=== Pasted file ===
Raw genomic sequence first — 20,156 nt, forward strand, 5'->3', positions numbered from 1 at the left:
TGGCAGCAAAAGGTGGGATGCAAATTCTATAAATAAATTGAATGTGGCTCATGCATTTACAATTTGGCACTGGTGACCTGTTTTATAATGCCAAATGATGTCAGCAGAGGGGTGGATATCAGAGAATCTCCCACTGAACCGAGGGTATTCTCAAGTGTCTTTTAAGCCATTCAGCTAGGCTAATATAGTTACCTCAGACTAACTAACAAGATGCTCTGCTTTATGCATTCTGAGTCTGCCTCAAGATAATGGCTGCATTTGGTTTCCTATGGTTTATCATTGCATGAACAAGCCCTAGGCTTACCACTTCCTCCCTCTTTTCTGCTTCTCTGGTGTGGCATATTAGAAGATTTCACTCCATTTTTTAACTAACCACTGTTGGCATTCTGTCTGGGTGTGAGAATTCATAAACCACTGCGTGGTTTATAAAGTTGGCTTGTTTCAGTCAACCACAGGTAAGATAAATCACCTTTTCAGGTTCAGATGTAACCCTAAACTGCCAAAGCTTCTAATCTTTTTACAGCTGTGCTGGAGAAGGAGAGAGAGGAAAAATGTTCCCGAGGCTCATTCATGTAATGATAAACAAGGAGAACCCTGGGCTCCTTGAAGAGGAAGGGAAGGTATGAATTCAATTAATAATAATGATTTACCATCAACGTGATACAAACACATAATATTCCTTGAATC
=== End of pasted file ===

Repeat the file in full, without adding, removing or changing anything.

Raw genomic sequence first — 20,156 nt, forward strand, 5'->3', positions numbered from 1 at the left:
TGGCAGCAAAAGGTGGGATGCAAATTCTATAAATAAATTGAATGTGGCTCATGCATTTACAATTTGGCACTGGTGACCTGTTTTATAATGCCAAATGATGTCAGCAGAGGGGTGGATATCAGAGAATCTCCCACTGAACCGAGGGTATTCTCAAGTGTCTTTTAAGCCATTCAGCTAGGCTAATATAGTTACCTCAGACTAACTAACAAGATGCTCTGCTTTATGCATTCTGAGTCTGCCTCAAGATAATGGCTGCATTTGGTTTCCTATGGTTTATCATTGCATGAACAAGCCCTAGGCTTACCACTTCCTCCCTCTTTTCTGCTTCTCTGGTGTGGCATATTAGAAGATTTCACTCCATTTTTTAACTAACCACTGTTGGCATTCTGTCTGGGTGTGAGAATTCATAAACCACTGCGTGGTTTATAAAGTTGGCTTGTTTCAGTCAACCACAGGTAAGATAAATCACCTTTTCAGGTTCAGATGTAACCCTAAACTGCCAAAGCTTCTAATCTTTTTACAGCTGTGCTGGAGAAGGAGAGAGAGGAAAAATGTTCCCGAGGCTCATTCATGTAATGATAAACAAGGAGAACCCTGGGCTCCTTGAAGAGGAAGGGAAGGTATGAATTCAATTAATAATAATGATTTACCATCAACGTGATACAAACACATAATATTCCTTGAATC